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Establishing watershed boundaries is a critical stage in understanding the local water cycle. Drainage basins are typically identified by topographic divides; water flows to successively lower locations along the most direct path available. The karst terrain in Mammoth Cave National Park, however, presents additional challenges in identifying the boundaries of these basins. Underground drainages in the form of caves or conduits often do not correspond with surface topography. These passages can redirect water far from the most immediate surface release.
A dye trace study is designed to identify flow paths from the surface to springs along the Green River. Three surface sites were selected and injected with unique dyes. All three known springs in the area were monitored with activated charcoal filters to detect the re-emergence of dye after establishing background levels. Fluorescence analysis determines which dyes emerged at each spring.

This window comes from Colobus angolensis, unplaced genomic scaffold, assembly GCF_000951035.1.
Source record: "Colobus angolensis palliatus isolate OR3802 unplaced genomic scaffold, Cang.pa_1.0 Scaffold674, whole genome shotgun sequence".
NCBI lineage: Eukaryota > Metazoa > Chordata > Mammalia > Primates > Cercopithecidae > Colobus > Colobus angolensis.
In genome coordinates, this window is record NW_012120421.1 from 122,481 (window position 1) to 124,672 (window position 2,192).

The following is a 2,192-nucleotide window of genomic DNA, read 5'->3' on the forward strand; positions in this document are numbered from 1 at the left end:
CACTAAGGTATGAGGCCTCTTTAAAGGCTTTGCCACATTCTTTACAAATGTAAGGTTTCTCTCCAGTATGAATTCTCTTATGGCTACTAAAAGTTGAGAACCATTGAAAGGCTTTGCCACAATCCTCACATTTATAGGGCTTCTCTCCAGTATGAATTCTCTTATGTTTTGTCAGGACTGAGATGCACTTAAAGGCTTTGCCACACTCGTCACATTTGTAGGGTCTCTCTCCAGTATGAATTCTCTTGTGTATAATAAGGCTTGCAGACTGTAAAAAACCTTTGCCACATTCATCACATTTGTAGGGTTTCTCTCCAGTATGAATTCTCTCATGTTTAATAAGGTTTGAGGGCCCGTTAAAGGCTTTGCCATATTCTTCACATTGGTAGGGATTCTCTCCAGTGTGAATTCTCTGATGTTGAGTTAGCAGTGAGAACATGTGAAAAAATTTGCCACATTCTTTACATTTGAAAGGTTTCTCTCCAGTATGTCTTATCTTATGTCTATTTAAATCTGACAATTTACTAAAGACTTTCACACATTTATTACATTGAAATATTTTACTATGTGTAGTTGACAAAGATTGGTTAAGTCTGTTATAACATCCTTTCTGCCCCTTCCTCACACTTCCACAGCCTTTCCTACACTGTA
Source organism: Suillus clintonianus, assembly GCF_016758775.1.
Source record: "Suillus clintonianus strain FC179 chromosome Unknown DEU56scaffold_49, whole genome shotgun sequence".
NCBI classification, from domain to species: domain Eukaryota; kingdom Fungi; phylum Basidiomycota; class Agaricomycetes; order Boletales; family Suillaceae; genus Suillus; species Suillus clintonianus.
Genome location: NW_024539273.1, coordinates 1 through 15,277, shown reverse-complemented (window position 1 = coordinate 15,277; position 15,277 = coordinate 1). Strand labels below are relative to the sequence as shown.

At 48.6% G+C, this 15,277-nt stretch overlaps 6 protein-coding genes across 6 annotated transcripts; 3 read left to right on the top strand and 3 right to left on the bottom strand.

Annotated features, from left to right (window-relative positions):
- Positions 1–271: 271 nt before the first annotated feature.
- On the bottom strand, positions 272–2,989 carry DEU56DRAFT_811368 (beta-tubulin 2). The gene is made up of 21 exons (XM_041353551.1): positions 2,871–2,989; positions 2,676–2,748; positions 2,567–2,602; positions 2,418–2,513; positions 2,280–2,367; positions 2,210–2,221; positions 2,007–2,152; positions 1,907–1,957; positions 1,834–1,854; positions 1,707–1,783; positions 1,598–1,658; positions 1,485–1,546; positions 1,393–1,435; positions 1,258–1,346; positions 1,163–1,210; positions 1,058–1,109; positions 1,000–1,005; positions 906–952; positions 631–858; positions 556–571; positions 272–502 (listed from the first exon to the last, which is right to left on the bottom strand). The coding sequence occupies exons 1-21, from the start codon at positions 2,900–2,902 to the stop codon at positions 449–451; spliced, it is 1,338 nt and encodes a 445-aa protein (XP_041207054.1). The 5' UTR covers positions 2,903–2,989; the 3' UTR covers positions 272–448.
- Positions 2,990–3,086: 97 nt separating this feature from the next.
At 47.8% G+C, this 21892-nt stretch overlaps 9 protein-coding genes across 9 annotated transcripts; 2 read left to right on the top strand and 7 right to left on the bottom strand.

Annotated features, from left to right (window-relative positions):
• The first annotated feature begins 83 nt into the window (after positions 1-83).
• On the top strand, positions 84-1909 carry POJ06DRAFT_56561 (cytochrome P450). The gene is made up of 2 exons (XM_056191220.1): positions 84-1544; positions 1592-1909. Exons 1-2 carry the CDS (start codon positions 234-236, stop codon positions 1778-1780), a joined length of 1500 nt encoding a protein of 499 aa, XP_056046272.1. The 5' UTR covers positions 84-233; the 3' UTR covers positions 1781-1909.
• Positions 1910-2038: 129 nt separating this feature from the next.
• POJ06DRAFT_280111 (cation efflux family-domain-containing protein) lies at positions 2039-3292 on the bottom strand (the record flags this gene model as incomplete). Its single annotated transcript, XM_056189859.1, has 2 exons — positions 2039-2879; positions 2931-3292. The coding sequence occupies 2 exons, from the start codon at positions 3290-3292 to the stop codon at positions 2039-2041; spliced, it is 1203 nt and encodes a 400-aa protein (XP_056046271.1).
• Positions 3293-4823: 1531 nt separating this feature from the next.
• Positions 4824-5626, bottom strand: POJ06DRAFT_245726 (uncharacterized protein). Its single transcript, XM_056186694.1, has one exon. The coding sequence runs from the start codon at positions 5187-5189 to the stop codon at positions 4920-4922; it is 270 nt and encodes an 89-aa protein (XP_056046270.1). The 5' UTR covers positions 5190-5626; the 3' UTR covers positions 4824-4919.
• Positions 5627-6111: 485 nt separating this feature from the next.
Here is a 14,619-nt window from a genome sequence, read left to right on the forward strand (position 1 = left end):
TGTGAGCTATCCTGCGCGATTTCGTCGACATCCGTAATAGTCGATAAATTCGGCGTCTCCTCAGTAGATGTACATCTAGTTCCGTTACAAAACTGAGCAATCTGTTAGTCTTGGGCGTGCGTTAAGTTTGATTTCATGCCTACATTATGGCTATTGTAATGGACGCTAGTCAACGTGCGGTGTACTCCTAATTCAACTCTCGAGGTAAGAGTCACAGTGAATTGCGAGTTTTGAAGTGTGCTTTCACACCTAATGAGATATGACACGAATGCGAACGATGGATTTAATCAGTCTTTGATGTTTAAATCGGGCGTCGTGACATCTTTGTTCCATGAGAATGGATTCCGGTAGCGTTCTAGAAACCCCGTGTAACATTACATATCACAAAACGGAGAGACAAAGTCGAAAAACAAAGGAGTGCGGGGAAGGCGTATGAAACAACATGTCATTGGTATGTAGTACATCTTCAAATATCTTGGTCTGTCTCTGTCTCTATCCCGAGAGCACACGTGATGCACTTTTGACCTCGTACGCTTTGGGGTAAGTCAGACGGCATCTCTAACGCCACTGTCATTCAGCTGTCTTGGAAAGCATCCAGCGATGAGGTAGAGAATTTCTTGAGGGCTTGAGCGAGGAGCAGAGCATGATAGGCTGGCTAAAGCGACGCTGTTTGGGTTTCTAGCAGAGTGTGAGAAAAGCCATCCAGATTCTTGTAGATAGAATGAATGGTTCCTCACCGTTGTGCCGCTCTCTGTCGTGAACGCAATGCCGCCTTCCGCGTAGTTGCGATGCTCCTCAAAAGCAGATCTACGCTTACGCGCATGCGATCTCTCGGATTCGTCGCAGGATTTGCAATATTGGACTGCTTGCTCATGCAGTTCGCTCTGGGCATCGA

This study seeks to establish the boundaries on a small drainage sub-basin near the Turnhole Bend area of Mammoth Cave National Park. This research will yield a higher level of resolution of hydrologic connectivity than the state-wide map from the Kentucky Geological Survey or the previous efforts of Mammoth Cave National Park.
Tholen, Jake, "Karst Sub-basin Delineation via Dye Trace Study near Turnhole Bend, Mammoth Cave National Park" (2017). Honors Theses. 2850.
Honors Thesis-Open Access